3-D printing for endovascular surgery

April 29, 2016

The traditional model of medical education — a mix of studying theory and of apprenticeship — has severe limitations in the field of neurological surgery. In other fields, notably aviation, simulations of conditions and scenarios are an important component of training. Unlike airplanes, however, no two human patients are alike. Even a single pathological process can be expressed differently in individual patients, mitigating the effectiveness of simulated standard scenarios as preparation for real clinical cases.

At Mayo Clinic in Rochester, Minnesota, neurologic surgeons practice complex vascular surgeries on models that exactly replicate an individual patient's aneurysm. The models are generated by 3-D printers, based on extensive imaging of a patient through angiogram and PET scan.

"This is an incredibly effective way for us to rehearse a specific case and choose the appropriate device. In the model, you can practice different scenarios until you find the approach that works best. It is very close to real life," says Giuseppe Lanzino, M.D., a consultant in Neurosurgery at Mayo Clinic's campus in Minnesota.

Each custom-printed model incorporates fluid that mimics blood flow through the patient's aneurysm. The models are currently being used in conjunction with an ongoing national trial of a new device for treating intracranial aneurysm. Simulations can be particularly helpful in the context of new medical devices.

"In the old days it was accepted that there is a learning curve," Dr. Lanzino says. "But as surgeons, we should be able to provide to patients the same experience. It shouldn't matter whether that patient is our first case with a particular device or procedure, or our thousandth case."

He contrasts his experiences with two cases involving the new device. In the first, the surgical team practiced placement of the device — which the team had never used before — into a 3-D printed model before the actual surgery. Later that day, Dr. Lanzino implanted the device in a second patient without first practicing on a model because the second patient required urgent treatment.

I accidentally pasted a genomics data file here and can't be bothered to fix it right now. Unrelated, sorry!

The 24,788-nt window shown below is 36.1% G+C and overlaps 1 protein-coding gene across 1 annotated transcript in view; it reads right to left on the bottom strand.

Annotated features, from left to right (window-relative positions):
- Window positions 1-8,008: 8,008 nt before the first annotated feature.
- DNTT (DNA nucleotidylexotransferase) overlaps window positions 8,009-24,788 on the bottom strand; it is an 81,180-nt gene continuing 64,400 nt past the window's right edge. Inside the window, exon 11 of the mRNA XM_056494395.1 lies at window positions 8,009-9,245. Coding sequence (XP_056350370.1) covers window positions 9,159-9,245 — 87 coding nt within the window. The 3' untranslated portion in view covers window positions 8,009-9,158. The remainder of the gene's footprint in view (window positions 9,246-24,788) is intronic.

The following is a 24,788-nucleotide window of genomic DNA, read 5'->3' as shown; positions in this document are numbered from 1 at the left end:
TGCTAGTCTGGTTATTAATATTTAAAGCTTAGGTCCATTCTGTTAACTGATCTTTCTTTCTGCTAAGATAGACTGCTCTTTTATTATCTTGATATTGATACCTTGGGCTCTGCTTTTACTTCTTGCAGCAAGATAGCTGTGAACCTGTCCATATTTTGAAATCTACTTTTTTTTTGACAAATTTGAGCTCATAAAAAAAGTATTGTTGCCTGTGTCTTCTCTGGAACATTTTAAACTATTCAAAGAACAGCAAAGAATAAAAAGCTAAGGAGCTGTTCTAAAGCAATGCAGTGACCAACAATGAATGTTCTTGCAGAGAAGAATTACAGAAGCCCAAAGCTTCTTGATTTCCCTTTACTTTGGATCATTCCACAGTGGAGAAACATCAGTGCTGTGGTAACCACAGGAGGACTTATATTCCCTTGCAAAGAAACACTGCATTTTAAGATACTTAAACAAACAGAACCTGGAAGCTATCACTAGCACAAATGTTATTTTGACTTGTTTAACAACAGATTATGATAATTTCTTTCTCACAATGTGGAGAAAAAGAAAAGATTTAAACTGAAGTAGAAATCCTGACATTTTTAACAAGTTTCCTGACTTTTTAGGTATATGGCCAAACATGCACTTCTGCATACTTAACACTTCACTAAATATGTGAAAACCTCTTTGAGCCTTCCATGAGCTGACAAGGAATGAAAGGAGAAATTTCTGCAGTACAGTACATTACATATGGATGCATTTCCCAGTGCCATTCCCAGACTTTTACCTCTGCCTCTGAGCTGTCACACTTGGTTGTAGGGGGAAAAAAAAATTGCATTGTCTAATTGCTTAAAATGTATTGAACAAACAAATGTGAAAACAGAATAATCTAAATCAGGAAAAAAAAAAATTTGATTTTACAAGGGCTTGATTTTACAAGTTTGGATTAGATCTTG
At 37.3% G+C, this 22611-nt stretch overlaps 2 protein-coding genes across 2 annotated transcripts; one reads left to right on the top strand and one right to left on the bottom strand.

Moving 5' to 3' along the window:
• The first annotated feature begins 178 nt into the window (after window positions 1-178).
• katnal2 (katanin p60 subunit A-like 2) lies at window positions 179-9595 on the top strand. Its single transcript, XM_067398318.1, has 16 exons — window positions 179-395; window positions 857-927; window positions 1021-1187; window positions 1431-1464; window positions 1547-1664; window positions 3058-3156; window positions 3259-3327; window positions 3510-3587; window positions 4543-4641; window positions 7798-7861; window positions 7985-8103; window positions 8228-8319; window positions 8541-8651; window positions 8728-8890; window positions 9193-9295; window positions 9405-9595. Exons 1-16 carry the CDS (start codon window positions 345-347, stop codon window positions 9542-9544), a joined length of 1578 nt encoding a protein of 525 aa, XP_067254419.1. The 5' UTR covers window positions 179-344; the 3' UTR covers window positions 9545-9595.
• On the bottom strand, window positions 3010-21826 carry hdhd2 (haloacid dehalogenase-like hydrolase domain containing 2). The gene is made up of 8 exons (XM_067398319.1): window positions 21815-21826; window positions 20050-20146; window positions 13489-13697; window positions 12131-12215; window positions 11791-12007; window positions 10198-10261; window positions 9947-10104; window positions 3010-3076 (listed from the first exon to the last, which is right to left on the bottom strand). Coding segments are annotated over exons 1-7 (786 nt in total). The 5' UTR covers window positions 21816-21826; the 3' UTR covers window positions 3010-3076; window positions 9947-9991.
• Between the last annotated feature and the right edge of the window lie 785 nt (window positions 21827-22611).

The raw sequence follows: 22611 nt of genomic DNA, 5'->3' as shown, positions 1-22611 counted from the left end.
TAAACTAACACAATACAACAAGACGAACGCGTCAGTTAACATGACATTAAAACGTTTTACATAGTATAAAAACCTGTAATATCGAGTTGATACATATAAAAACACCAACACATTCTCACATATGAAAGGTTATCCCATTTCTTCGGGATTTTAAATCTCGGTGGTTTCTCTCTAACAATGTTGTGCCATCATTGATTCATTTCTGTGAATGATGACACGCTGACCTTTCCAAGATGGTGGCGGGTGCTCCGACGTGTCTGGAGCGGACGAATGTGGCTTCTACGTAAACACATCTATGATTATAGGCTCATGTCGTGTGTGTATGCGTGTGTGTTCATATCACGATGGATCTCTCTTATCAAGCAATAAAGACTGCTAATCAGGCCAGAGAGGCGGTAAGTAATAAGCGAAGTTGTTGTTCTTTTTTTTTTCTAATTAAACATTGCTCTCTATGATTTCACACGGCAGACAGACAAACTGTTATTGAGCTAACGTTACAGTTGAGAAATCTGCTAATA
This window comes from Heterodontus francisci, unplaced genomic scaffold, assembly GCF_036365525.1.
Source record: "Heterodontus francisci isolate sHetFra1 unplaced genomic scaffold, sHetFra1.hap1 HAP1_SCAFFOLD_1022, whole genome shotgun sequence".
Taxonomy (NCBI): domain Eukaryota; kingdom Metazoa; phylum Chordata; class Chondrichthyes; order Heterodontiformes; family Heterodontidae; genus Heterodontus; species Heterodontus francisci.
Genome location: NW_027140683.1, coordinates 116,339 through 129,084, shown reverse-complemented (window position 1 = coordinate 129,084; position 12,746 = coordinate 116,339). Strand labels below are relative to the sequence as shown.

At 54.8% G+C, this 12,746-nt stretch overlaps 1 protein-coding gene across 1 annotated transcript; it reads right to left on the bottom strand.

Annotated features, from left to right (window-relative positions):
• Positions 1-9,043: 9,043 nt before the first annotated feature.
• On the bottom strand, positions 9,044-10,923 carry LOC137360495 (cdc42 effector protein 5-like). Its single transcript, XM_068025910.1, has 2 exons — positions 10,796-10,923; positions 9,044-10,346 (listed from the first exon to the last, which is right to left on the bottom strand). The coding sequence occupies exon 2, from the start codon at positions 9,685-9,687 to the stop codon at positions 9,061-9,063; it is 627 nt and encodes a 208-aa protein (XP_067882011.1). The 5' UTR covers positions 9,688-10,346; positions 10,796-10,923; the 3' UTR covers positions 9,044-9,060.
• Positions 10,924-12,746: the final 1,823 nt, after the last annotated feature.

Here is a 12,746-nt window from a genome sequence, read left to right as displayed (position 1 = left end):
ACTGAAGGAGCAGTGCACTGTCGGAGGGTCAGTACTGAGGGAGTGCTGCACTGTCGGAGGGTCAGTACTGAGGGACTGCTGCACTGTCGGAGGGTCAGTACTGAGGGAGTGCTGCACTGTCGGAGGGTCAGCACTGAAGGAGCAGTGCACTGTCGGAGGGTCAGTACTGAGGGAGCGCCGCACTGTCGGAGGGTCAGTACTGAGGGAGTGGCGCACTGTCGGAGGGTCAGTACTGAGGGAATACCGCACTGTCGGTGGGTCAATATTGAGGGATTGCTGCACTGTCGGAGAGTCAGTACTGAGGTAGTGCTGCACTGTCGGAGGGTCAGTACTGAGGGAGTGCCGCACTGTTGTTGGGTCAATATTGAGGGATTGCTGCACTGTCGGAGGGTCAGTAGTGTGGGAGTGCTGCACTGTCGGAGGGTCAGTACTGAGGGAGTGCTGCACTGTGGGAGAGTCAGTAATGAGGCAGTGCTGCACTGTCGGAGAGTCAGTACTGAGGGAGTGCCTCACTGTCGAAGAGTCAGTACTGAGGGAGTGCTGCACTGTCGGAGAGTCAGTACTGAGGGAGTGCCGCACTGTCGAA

"In the first case, we knew what we were going to find and what we needed to do, even though it was the first such device we had implanted," Dr. Lanzino says. "The second procedure — even though we already had experience from the first surgery — was not so straightforward, although ultimately successful."

The 3-D printed models have potential to guide surgeons in a variety of endovascular procedures. Jonathan M. Morris, M.D., and Jane M. Matsumoto, M.D., both consultants in Radiology at Mayo Clinic's campus in Minnesota, have used 3-D printing to create patient-specific preoperative models for rehearsing complex thoracic and abdominal aortic aneurysm endovascular repair.

"Although there have been several advances in imaging capabilities over the past decade, we are still limited by having to display the images statically. The exact morphology of complex neuroanatomical relationships cannot be easily understood in this way," Dr. Morris says.

"Three-dimensional printing allows us to re-create patient-specific anatomy and rehearse procedures on models that are the exact dimensions of what will be encountered at surgery or endovascularly. This not only allows the planning of novel devices tailored to the individual but also increases the surgeon's confidence, and aids in the education and consent of the patient."

Adds Dr. Lanzino: "In our field there has been a lot of discussion about how we can minimize risks to patients. This use of 3-D printing is really a major advance in medical procedures with potential to become standard in the near future, especially for less common conditions and newer operations."